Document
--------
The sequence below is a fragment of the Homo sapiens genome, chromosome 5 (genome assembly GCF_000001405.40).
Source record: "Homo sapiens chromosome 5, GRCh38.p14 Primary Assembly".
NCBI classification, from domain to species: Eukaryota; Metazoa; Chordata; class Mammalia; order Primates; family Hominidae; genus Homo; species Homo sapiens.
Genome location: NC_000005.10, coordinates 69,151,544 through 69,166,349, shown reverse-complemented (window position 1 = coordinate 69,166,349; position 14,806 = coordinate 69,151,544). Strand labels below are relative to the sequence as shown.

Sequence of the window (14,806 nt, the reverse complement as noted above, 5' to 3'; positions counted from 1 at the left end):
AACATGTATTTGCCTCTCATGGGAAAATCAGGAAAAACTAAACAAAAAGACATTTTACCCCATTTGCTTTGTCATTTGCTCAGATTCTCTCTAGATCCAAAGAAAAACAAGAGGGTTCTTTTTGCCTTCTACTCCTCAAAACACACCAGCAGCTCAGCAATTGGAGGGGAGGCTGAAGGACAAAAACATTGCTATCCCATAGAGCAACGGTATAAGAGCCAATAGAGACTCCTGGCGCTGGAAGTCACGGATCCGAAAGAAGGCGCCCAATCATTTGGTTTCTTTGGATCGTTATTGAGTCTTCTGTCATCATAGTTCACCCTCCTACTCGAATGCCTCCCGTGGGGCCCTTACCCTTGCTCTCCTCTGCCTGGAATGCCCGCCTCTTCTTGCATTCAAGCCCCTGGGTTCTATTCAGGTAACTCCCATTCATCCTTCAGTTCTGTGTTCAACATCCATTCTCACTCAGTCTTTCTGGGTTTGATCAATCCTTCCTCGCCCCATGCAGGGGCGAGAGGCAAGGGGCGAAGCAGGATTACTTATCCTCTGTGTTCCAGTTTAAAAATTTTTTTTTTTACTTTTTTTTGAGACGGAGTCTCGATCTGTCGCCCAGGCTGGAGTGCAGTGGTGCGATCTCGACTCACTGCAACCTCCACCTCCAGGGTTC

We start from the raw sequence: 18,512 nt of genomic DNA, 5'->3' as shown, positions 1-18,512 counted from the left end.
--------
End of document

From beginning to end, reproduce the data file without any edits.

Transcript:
The sequence below is a fragment of the Homo sapiens genome, chromosome 5 (genome assembly GCF_000001405.40).
Source record: "Homo sapiens chromosome 5, GRCh38.p14 Primary Assembly".
NCBI classification, from domain to species: Eukaryota; Metazoa; Chordata; class Mammalia; order Primates; family Hominidae; genus Homo; species Homo sapiens.
Genome location: NC_000005.10, coordinates 69,151,544 through 69,166,349, shown reverse-complemented (window position 1 = coordinate 69,166,349; position 14,806 = coordinate 69,151,544). Strand labels below are relative to the sequence as shown.

Sequence of the window (14,806 nt, the reverse complement as noted above, 5' to 3'; positions counted from 1 at the left end):
AACATGTATTTGCCTCTCATGGGAAAATCAGGAAAAACTAAACAAAAAGACATTTTACCCCATTTGCTTTGTCATTTGCTCAGATTCTCTCTAGATCCAAAGAAAAACAAGAGGGTTCTTTTTGCCTTCTACTCCTCAAAACACACCAGCAGCTCAGCAATTGGAGGGGAGGCTGAAGGACAAAAACATTGCTATCCCATAGAGCAACGGTATAAGAGCCAATAGAGACTCCTGGCGCTGGAAGTCACGGATCCGAAAGAAGGCGCCCAATCATTTGGTTTCTTTGGATCGTTATTGAGTCTTCTGTCATCATAGTTCACCCTCCTACTCGAATGCCTCCCGTGGGGCCCTTACCCTTGCTCTCCTCTGCCTGGAATGCCCGCCTCTTCTTGCATTCAAGCCCCTGGGTTCTATTCAGGTAACTCCCATTCATCCTTCAGTTCTGTGTTCAACATCCATTCTCACTCAGTCTTTCTGGGTTTGATCAATCCTTCCTCGCCCCATGCAGGGGCGAGAGGCAAGGGGCGAAGCAGGATTACTTATCCTCTGTGTTCCAGTTTAAAAATTTTTTTTTTTACTTTTTTTTGAGACGGAGTCTCGATCTGTCGCCCAGGCTGGAGTGCAGTGGTGCGATCTCGACTCACTGCAACCTCCACCTCCAGGGTTC

We start from the raw sequence: 18,512 nt of genomic DNA, 5'->3' as shown, positions 1-18,512 counted from the left end.